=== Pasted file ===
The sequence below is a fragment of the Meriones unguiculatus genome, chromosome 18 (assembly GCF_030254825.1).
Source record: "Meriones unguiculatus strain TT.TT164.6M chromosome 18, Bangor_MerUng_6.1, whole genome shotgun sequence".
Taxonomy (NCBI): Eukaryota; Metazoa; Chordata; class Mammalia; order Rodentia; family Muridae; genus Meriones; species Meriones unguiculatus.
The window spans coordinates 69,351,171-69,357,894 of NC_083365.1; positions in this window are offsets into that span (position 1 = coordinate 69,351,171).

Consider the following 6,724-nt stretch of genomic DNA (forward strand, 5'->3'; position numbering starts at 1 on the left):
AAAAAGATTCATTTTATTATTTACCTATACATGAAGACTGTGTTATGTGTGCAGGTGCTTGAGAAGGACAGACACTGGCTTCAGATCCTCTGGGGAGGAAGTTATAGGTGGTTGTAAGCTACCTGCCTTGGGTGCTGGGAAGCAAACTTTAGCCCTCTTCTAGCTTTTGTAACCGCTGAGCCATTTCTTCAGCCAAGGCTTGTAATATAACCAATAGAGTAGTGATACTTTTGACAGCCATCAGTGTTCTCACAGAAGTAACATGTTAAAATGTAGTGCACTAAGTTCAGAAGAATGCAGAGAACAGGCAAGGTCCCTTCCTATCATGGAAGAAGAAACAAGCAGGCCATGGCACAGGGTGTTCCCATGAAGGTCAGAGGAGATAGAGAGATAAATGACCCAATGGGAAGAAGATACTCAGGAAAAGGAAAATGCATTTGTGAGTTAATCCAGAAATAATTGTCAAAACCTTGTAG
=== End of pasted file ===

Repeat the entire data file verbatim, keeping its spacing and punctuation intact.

The sequence below is a fragment of the Meriones unguiculatus genome, chromosome 18 (assembly GCF_030254825.1).
Source record: "Meriones unguiculatus strain TT.TT164.6M chromosome 18, Bangor_MerUng_6.1, whole genome shotgun sequence".
Taxonomy (NCBI): Eukaryota; Metazoa; Chordata; class Mammalia; order Rodentia; family Muridae; genus Meriones; species Meriones unguiculatus.
The window spans coordinates 69,351,171-69,357,894 of NC_083365.1; positions in this window are offsets into that span (position 1 = coordinate 69,351,171).

Consider the following 6,724-nt stretch of genomic DNA (forward strand, 5'->3'; position numbering starts at 1 on the left):
AAAAAGATTCATTTTATTATTTACCTATACATGAAGACTGTGTTATGTGTGCAGGTGCTTGAGAAGGACAGACACTGGCTTCAGATCCTCTGGGGAGGAAGTTATAGGTGGTTGTAAGCTACCTGCCTTGGGTGCTGGGAAGCAAACTTTAGCCCTCTTCTAGCTTTTGTAACCGCTGAGCCATTTCTTCAGCCAAGGCTTGTAATATAACCAATAGAGTAGTGATACTTTTGACAGCCATCAGTGTTCTCACAGAAGTAACATGTTAAAATGTAGTGCACTAAGTTCAGAAGAATGCAGAGAACAGGCAAGGTCCCTTCCTATCATGGAAGAAGAAACAAGCAGGCCATGGCACAGGGTGTTCCCATGAAGGTCAGAGGAGATAGAGAGATAAATGACCCAATGGGAAGAAGATACTCAGGAAAAGGAAAATGCATTTGTGAGTTAATCCAGAAATAATTGTCAAAACCTTGTAG